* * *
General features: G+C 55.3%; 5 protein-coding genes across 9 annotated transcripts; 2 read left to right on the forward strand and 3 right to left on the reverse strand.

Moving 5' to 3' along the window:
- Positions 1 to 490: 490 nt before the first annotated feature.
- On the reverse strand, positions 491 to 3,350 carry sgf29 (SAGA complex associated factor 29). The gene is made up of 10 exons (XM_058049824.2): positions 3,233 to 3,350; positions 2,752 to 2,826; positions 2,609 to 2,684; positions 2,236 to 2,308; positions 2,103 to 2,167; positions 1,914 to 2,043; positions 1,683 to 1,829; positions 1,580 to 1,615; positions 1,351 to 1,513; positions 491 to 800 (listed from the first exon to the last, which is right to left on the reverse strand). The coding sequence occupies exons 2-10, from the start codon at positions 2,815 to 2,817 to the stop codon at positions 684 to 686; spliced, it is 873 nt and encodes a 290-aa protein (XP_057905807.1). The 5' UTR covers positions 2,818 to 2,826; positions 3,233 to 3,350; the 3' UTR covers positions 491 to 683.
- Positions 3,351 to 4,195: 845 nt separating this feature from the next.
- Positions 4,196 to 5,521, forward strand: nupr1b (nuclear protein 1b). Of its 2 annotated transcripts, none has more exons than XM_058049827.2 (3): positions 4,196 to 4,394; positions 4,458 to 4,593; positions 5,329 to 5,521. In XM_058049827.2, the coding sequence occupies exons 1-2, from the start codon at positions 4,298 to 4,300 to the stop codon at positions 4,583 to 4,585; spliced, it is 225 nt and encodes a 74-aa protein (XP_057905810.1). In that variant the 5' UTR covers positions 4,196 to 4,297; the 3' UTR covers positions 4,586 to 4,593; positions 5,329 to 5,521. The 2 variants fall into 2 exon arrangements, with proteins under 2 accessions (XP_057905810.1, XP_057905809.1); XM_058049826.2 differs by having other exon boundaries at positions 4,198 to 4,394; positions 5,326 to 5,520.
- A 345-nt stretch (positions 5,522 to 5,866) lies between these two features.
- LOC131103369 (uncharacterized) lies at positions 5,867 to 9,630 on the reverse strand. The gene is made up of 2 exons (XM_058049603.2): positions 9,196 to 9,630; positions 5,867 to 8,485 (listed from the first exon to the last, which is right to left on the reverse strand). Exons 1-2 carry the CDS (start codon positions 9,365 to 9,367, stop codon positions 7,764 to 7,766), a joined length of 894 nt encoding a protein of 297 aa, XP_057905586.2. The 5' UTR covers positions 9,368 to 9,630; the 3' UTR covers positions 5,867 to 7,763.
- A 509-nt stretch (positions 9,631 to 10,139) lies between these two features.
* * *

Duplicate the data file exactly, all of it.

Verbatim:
General features: G+C 55.3%; 5 protein-coding genes across 9 annotated transcripts; 2 read left to right on the forward strand and 3 right to left on the reverse strand.

Moving 5' to 3' along the window:
- Positions 1 to 490: 490 nt before the first annotated feature.
- On the reverse strand, positions 491 to 3,350 carry sgf29 (SAGA complex associated factor 29). The gene is made up of 10 exons (XM_058049824.2): positions 3,233 to 3,350; positions 2,752 to 2,826; positions 2,609 to 2,684; positions 2,236 to 2,308; positions 2,103 to 2,167; positions 1,914 to 2,043; positions 1,683 to 1,829; positions 1,580 to 1,615; positions 1,351 to 1,513; positions 491 to 800 (listed from the first exon to the last, which is right to left on the reverse strand). The coding sequence occupies exons 2-10, from the start codon at positions 2,815 to 2,817 to the stop codon at positions 684 to 686; spliced, it is 873 nt and encodes a 290-aa protein (XP_057905807.1). The 5' UTR covers positions 2,818 to 2,826; positions 3,233 to 3,350; the 3' UTR covers positions 491 to 683.
- Positions 3,351 to 4,195: 845 nt separating this feature from the next.
- Positions 4,196 to 5,521, forward strand: nupr1b (nuclear protein 1b). Of its 2 annotated transcripts, none has more exons than XM_058049827.2 (3): positions 4,196 to 4,394; positions 4,458 to 4,593; positions 5,329 to 5,521. In XM_058049827.2, the coding sequence occupies exons 1-2, from the start codon at positions 4,298 to 4,300 to the stop codon at positions 4,583 to 4,585; spliced, it is 225 nt and encodes a 74-aa protein (XP_057905810.1). In that variant the 5' UTR covers positions 4,196 to 4,297; the 3' UTR covers positions 4,586 to 4,593; positions 5,329 to 5,521. The 2 variants fall into 2 exon arrangements, with proteins under 2 accessions (XP_057905810.1, XP_057905809.1); XM_058049826.2 differs by having other exon boundaries at positions 4,198 to 4,394; positions 5,326 to 5,520.
- A 345-nt stretch (positions 5,522 to 5,866) lies between these two features.
- LOC131103369 (uncharacterized) lies at positions 5,867 to 9,630 on the reverse strand. The gene is made up of 2 exons (XM_058049603.2): positions 9,196 to 9,630; positions 5,867 to 8,485 (listed from the first exon to the last, which is right to left on the reverse strand). Exons 1-2 carry the CDS (start codon positions 9,365 to 9,367, stop codon positions 7,764 to 7,766), a joined length of 894 nt encoding a protein of 297 aa, XP_057905586.2. The 5' UTR covers positions 9,368 to 9,630; the 3' UTR covers positions 5,867 to 7,763.
- A 509-nt stretch (positions 9,631 to 10,139) lies between these two features.